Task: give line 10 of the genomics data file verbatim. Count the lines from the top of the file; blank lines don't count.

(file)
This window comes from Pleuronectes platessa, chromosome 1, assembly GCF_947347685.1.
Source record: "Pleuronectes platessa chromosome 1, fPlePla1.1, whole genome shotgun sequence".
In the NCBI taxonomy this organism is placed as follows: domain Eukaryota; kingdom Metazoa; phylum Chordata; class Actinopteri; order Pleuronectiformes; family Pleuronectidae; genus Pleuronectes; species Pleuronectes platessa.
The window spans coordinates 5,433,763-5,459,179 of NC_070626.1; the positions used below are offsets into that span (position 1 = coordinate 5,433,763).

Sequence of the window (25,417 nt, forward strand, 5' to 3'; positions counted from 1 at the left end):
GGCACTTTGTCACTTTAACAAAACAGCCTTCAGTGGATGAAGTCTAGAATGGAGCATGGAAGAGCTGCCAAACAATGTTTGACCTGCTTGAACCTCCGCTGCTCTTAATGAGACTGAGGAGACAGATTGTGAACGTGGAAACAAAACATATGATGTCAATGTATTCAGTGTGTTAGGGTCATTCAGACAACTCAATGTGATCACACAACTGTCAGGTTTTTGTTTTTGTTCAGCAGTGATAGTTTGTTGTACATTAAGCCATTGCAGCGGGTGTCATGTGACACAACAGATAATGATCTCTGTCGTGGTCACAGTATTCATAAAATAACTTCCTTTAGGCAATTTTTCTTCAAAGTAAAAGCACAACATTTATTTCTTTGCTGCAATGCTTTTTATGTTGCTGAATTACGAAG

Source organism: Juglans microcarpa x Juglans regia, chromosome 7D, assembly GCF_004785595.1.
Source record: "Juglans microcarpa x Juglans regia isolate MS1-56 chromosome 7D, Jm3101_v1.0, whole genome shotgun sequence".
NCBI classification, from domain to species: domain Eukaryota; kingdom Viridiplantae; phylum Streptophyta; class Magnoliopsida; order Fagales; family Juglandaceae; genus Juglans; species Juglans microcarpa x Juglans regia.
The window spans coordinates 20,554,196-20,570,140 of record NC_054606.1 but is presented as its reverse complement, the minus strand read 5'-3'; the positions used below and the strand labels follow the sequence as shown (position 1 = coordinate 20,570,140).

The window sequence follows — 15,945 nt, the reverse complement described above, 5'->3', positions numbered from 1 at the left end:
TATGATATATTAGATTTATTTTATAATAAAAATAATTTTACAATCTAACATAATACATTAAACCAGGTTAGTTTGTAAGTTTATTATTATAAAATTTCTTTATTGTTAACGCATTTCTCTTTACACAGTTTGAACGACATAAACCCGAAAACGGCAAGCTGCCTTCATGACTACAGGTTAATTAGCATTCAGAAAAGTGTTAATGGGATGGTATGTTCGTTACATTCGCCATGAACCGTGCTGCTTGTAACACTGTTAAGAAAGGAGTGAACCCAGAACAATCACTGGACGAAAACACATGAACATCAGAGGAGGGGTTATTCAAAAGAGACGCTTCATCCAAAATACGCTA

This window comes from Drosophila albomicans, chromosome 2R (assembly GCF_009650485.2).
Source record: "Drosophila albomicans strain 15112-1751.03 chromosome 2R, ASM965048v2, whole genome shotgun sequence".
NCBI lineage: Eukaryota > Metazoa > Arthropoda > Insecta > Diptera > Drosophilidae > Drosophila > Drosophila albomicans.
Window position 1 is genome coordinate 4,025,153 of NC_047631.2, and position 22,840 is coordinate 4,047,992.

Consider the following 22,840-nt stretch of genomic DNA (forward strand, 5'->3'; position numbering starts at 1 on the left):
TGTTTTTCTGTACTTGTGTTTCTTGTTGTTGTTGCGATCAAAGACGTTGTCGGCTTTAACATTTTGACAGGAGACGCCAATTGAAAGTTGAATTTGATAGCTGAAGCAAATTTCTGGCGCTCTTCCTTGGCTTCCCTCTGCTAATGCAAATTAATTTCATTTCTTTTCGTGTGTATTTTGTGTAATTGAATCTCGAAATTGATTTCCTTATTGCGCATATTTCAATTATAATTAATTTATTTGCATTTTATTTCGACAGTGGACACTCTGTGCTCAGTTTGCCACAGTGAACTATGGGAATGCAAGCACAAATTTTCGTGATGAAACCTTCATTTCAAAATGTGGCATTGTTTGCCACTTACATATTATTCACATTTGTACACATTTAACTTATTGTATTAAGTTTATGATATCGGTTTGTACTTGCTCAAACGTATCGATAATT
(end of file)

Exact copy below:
The window spans coordinates 20,554,196-20,570,140 of record NC_054606.1 but is presented as its reverse complement, the minus strand read 5'-3'; the positions used below and the strand labels follow the sequence as shown (position 1 = coordinate 20,570,140).